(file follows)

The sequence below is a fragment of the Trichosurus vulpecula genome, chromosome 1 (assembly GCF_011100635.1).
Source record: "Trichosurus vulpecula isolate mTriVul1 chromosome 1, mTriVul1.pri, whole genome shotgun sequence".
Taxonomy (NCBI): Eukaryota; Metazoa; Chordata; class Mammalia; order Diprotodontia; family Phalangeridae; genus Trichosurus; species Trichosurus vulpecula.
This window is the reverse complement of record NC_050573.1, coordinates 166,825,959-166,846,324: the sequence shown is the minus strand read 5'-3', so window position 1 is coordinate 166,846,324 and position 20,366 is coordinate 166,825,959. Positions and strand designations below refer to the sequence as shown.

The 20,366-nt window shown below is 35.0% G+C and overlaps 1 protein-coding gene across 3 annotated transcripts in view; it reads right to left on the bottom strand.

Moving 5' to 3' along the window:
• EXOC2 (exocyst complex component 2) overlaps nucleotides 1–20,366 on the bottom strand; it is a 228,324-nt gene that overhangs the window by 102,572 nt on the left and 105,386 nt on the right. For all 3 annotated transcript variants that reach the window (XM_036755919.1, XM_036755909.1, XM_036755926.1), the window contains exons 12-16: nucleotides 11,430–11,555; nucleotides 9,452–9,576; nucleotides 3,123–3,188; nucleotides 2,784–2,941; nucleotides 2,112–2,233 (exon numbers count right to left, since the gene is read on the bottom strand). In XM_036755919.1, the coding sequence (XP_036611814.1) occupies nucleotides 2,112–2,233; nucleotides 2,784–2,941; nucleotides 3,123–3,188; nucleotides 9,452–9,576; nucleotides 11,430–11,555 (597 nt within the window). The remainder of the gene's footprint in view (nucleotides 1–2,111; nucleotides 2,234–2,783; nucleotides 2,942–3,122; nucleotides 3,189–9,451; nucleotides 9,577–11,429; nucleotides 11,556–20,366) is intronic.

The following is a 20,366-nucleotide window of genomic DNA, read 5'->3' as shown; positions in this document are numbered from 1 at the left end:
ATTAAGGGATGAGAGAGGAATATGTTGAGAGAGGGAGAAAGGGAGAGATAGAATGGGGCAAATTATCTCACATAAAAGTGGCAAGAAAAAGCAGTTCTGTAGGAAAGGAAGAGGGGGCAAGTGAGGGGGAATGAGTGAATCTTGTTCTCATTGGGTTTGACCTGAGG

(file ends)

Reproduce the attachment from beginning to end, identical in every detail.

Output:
The sequence below is a fragment of the Trichosurus vulpecula genome, chromosome 1 (assembly GCF_011100635.1).
Source record: "Trichosurus vulpecula isolate mTriVul1 chromosome 1, mTriVul1.pri, whole genome shotgun sequence".
Taxonomy (NCBI): Eukaryota; Metazoa; Chordata; class Mammalia; order Diprotodontia; family Phalangeridae; genus Trichosurus; species Trichosurus vulpecula.
This window is the reverse complement of record NC_050573.1, coordinates 166,825,959-166,846,324: the sequence shown is the minus strand read 5'-3', so window position 1 is coordinate 166,846,324 and position 20,366 is coordinate 166,825,959. Positions and strand designations below refer to the sequence as shown.

The 20,366-nt window shown below is 35.0% G+C and overlaps 1 protein-coding gene across 3 annotated transcripts in view; it reads right to left on the bottom strand.

Moving 5' to 3' along the window:
• EXOC2 (exocyst complex component 2) overlaps nucleotides 1–20,366 on the bottom strand; it is a 228,324-nt gene that overhangs the window by 102,572 nt on the left and 105,386 nt on the right. For all 3 annotated transcript variants that reach the window (XM_036755919.1, XM_036755909.1, XM_036755926.1), the window contains exons 12-16: nucleotides 11,430–11,555; nucleotides 9,452–9,576; nucleotides 3,123–3,188; nucleotides 2,784–2,941; nucleotides 2,112–2,233 (exon numbers count right to left, since the gene is read on the bottom strand). In XM_036755919.1, the coding sequence (XP_036611814.1) occupies nucleotides 2,112–2,233; nucleotides 2,784–2,941; nucleotides 3,123–3,188; nucleotides 9,452–9,576; nucleotides 11,430–11,555 (597 nt within the window). The remainder of the gene's footprint in view (nucleotides 1–2,111; nucleotides 2,234–2,783; nucleotides 2,942–3,122; nucleotides 3,189–9,451; nucleotides 9,577–11,429; nucleotides 11,556–20,366) is intronic.

The following is a 20,366-nucleotide window of genomic DNA, read 5'->3' as shown; positions in this document are numbered from 1 at the left end:
ATTAAGGGATGAGAGAGGAATATGTTGAGAGAGGGAGAAAGGGAGAGATAGAATGGGGCAAATTATCTCACATAAAAGTGGCAAGAAAAAGCAGTTCTGTAGGAAAGGAAGAGGGGGCAAGTGAGGGGGAATGAGTGAATCTTGTTCTCATTGGGTTTGACCTGAGG